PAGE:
Ellen Roseman: What happened to Canada's consumer movement?

Ellen Roseman is a business writer at the Toronto Star.

As a journalist who has covered consumer issues for several decades, I often ask myself what happened to Canada's consumer movement. Is it dying? Can it be revived?


I remember when the Consumers' Association of Canada had hundreds of volunteers, dozens of staff members, published a magazine and pushed for legislative change. Today, only a few people are actively involved.


The Consumers Council of Canada is another small group, which broke off from the CAC because it wanted to get business and government funding for its work. I'd hardly call it an independent voice for consumers.


Grass-roots consumer activism is still alive in French-speaking Quebec, where we see groups fighting against cellphone companies' charges for premium text messages and furniture stores' buy-now-pay-later promotions. The province recently moved ahead of others in updating its consumer laws.


I'm thinking about the moribund state of organized consumerism in Canada because of what's going on in the United States. President Barack Obama has nominated Elizabeth Warren, a Harvard law professor, to help shape the new Consumer Financial Protection Bureau.


The bureau, part of the U.S. government's Wall Street reform package, looked as if it wouldn't survive the compromises needed to get bills passed. But it did survive and will have a budget of $400 million US to help consumers fight unfair lending practices.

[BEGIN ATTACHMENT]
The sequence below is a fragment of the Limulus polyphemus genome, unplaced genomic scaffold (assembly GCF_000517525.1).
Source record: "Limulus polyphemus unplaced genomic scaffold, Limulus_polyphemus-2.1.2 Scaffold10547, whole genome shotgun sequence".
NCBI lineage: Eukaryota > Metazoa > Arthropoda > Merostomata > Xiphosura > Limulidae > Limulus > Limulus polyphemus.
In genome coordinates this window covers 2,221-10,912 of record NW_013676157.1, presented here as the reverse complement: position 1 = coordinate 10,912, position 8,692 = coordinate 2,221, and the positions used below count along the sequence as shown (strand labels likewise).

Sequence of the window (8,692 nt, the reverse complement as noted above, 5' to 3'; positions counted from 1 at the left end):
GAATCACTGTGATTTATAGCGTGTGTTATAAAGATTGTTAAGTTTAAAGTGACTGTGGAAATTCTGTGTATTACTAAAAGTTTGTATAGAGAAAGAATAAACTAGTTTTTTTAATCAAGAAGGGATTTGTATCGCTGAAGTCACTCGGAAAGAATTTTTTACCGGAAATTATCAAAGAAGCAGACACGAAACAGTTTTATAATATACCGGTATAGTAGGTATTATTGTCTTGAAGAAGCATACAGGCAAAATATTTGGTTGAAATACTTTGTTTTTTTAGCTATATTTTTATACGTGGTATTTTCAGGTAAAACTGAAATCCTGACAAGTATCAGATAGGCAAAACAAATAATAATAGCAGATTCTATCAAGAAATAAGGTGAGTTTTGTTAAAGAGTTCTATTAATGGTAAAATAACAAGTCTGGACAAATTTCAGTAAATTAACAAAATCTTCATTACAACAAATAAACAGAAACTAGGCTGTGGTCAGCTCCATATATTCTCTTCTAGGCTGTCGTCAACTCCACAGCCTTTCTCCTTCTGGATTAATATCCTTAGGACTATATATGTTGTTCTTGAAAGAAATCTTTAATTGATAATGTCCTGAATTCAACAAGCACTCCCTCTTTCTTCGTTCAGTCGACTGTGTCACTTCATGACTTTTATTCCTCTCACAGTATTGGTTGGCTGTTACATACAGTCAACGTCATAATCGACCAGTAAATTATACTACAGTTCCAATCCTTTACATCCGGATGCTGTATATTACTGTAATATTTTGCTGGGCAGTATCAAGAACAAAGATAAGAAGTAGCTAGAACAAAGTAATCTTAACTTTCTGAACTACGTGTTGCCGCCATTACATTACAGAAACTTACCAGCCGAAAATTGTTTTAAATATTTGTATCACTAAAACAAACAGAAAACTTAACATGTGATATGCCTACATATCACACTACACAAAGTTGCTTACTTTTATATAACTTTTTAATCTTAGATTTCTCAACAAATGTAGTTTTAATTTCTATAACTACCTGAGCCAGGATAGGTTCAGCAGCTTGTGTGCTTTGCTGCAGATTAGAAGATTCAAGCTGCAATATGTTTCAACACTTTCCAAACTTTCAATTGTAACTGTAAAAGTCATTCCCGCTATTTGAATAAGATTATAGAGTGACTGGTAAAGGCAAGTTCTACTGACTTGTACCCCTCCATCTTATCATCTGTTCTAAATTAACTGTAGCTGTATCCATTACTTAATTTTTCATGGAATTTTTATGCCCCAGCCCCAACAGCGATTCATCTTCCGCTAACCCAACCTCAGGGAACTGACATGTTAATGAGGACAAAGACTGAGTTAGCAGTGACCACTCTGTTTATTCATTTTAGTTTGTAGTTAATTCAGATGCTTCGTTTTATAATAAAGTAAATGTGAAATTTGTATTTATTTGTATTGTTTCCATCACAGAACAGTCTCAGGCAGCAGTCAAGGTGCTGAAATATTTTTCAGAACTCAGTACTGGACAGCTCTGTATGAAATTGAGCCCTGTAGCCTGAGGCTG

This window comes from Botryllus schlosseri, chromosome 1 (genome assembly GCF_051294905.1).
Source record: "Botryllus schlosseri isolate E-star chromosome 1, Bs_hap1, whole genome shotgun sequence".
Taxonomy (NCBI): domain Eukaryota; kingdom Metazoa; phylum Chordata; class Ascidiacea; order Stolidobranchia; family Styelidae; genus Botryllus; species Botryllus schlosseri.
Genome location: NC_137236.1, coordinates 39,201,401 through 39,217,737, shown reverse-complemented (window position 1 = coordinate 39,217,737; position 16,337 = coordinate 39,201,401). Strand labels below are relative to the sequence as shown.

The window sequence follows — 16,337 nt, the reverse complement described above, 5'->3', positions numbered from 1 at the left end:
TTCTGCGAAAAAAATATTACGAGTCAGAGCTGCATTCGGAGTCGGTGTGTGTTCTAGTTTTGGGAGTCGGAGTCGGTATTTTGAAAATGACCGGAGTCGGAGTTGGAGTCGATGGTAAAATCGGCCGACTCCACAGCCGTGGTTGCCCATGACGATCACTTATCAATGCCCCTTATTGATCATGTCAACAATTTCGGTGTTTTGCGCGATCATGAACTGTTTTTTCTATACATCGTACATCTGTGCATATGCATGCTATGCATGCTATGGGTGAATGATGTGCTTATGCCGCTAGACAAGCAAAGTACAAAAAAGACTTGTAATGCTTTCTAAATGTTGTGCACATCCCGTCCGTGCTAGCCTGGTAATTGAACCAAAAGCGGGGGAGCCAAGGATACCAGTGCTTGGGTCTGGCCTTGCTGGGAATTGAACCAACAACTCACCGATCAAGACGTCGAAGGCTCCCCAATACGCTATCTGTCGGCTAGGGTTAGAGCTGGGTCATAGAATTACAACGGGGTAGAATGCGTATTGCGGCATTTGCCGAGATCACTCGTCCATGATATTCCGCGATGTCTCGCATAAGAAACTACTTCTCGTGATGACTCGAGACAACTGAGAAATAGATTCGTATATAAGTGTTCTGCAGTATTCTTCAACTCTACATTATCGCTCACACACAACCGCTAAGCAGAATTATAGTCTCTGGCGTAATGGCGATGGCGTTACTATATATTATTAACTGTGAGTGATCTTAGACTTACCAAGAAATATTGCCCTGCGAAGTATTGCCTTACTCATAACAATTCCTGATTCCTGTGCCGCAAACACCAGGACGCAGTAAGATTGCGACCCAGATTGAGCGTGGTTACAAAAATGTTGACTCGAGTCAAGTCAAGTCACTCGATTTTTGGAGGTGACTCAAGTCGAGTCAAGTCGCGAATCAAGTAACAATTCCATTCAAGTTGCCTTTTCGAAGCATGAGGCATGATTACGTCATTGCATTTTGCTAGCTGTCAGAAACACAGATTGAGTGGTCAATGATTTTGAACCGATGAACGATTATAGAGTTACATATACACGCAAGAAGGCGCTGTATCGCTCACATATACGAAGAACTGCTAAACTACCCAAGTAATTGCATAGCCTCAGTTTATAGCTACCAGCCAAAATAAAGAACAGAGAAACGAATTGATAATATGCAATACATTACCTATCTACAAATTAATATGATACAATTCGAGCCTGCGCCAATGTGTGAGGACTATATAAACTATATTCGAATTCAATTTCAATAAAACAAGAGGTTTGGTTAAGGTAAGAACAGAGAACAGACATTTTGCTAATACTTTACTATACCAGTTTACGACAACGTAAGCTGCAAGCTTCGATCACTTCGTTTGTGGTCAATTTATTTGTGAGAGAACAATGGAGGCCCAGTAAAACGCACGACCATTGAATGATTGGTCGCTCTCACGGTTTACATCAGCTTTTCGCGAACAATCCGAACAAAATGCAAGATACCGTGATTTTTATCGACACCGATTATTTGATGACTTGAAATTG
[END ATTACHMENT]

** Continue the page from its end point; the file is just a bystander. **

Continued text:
New York City, too, has a tradition of consumer activism. There's a new law being passed that will help those stuck waiting for cable TV service at home. Customers will be eligible for credit equal to a full month's bill if the technician doesn't arrive on time.


I'd like to see more squawking in Canada, where governments rarely come up with new laws as a result of customer complaints. The usual response is to ask industry groups to regulate themselves or to set up industry-funded mediators.


After the 2008 financial collapse, Ottawa promised to improve disclosure and consultation by credit card providers. It did deliver new rules, such as making providers ask permission to raise your credit limit before doing so.


Still, Canada's credit card reforms are less comprehensive than what was passed in the U.S. Finance Minister Jim Flaherty may have had less input from customers. Or perhaps he could safely ignore what customers were telling him, knowing that scandal wouldn't result from watered-down laws.


If we had a stronger consumer movement, we'd have more pressure on politicians to help alleviate the concerns and ease the daily lives of the voters who keep them in power.